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"I'm not traveling to escape, but to discover"


On July 18th we boarded on Spirit of Tasmania from Melbourne

This time with me and L. and our car Betsy, there were also R. (an Italian friend of L.) and J. with his van. I forgot to say that J. – the Swedish guy met in Perth at the beginning – came in Melbourne in May and he stayed in my same hostel. He also worked delivering the White Pages with G. ,who he came in Melbourne too, for three weeks after his farm jobs. (in this first post I presented all this characters).

We arrived in Devonport during the early morning of July 19.

We had only one week to travel in Tasmania, so we just did a quick roadtrip, visiting the most important places, and avoiding completely the southern and the western part of the island.

The first day we explored Launceston and the Cataract Gorge, just a short hiking and nothing really special there. The day after we went straight to the east coast, and we saw the beautiful Bays of Fires.

We spent more than three months stuck in a chaotic city like Melbourne and it’s been amazing finally getting back on the road, free, with the only “job” to decide what to do the next day.

In the evening we reached Coles Bay, the door of the Freycinett National Park, one of the most beautiful parks in Australia, in which the day after we did a great hiking in the forest, reaching The Hazards and then Wineglass Bay, perhaps the most famous place in Tasmania.

On the third day we got to Hobart, the capital city of this island, and we stayed for three nights in the very hippy hostel Pickled Frog. In the hostel you can find a reading room, a pool table, a real pub in the entrance (if you like the Facebook page you get a beer!), and some guitars around the hostel that you can play. Also the paintings on the walls of the dorms are really nice and psychedelic.

The Pickled Frog Hostel, Hobart

Snow in july in Australia

In Hobart we started to face the real Australian winter when, during the second day, it stopped us while we were heading to the top of the Mount Wellington, due to a snow storm. But it wasn’t enough, and on the third day in Hobart, another snow storm surprised us while we were trying to get to the Gordon Dam, in the Mount Field National Park.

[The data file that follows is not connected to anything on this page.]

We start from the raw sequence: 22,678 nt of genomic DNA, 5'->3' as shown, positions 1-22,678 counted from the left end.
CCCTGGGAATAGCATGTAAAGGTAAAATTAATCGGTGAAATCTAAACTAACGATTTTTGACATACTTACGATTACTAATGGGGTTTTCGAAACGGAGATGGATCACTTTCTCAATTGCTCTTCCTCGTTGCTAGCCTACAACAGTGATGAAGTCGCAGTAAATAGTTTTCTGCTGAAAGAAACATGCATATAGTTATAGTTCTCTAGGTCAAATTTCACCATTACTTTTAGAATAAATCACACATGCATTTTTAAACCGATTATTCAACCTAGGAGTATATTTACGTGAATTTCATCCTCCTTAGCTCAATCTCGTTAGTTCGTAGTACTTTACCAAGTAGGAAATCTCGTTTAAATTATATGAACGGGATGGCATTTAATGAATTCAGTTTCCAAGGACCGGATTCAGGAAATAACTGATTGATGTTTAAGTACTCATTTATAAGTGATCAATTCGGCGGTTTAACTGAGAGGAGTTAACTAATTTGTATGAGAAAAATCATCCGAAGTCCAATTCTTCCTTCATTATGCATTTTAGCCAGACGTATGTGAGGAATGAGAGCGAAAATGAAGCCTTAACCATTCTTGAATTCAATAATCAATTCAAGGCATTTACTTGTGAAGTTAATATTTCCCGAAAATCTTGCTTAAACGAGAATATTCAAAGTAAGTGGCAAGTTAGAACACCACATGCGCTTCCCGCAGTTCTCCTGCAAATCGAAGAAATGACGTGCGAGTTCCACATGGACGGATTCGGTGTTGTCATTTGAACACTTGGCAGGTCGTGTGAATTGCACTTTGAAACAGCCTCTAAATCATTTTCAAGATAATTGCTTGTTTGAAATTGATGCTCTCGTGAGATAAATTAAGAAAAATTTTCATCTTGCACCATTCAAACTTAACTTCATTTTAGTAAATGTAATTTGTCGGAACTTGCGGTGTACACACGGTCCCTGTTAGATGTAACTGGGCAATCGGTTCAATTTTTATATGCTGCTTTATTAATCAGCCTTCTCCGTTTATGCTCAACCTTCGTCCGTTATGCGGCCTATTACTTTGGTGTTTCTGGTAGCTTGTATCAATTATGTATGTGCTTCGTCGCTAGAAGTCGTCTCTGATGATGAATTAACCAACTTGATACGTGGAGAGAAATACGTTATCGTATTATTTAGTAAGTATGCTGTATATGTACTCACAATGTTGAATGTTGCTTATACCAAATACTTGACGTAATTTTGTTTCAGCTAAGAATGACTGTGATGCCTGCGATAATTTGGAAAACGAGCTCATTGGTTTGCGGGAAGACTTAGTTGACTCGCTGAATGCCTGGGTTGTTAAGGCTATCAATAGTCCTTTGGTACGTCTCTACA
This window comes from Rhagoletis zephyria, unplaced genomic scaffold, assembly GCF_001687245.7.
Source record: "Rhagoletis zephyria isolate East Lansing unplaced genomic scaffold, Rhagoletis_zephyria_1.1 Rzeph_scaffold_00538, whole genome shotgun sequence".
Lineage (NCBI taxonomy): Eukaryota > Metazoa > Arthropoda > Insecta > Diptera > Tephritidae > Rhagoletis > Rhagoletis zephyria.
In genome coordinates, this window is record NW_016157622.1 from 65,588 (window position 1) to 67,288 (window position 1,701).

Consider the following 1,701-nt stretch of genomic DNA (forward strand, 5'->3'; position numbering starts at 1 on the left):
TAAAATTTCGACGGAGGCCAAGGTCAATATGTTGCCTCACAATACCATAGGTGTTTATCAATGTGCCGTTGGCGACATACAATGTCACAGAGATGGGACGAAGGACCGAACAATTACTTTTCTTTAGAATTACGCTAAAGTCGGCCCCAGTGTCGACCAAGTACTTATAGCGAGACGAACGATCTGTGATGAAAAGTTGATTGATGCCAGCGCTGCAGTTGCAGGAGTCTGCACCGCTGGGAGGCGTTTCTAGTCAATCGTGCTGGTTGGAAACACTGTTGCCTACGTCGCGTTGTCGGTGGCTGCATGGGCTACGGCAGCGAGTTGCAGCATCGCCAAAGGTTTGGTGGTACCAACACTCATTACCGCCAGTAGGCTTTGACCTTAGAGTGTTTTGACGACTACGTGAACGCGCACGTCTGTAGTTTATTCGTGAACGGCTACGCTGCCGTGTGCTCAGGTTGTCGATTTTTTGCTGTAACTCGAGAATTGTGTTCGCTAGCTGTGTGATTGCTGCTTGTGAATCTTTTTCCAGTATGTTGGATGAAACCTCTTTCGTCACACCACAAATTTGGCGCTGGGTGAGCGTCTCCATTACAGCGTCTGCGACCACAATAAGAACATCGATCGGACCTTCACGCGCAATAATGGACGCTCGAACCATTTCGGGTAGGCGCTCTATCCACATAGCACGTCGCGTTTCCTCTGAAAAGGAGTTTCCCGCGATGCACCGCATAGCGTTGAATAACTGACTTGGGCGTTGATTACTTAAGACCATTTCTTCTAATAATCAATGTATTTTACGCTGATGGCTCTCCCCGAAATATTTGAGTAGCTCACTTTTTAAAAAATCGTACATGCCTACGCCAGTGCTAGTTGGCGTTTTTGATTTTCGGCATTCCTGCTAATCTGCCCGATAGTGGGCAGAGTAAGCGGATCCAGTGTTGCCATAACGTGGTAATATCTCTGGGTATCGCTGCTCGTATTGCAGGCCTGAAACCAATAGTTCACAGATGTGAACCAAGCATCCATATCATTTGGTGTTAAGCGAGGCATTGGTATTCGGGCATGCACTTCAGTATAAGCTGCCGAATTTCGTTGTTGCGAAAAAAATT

Unfortunately we had to come back because J. with his van couldn’t pass the slopes covered with snow, and when we came back we found a tree collapsed in the middle of the road. Together with other backpackers, our Betsy wanted to help pulling the tree away from the road. It’s been funny anyway.

After these days in Hobart we left the city to come back in the nature and we got to Cradle Mountain, the highest mountain of the island. This National Park is also famous because it’s crossed by the Overland Track, an 80 km long hiking track, that you can do only in summer. Some people say that this track is the most beautiful hiking in the whole Australia. I don’t know, I can trust them.

In Cradle Mountain we spent a night a really cozy chalet, warm and comfortable. We needed it after the last days in the snow.

In the end, the last night we found another “chalet”, or something like that, in the middle of the forest in Crayfish Creek. We left the mountains and the snow and we came back to the north coast, warmer than the centre.

Nearby there is a place that worth a visit: Stanely Nut. It’s a high cliff on the Ocean with an amazing view from the top, and a creepy cemetery at the bottom of it. I recommend you to get there if you’re in Tasmania.

So in Tasmania we did a quick tour because we had a cheap return ticket and another big roadtrip on the “main land”, but I can say that the Tasmanian landscapes are really stunning and they worth a visit.

During the summer I’m sure it would be a way better, for the nature, for the fauna (we didn’t spot any Tasmanian Devil but only a clumsy Wombat), for the landscapes and the possibility to enjoy the beaches and, especially, the Overland Track, doing hiking in the very heart of this beautiful island.

The artist who played the most in our car in Tassie was this one.

Here is the complete gallery of Tasmania.

To be continued…



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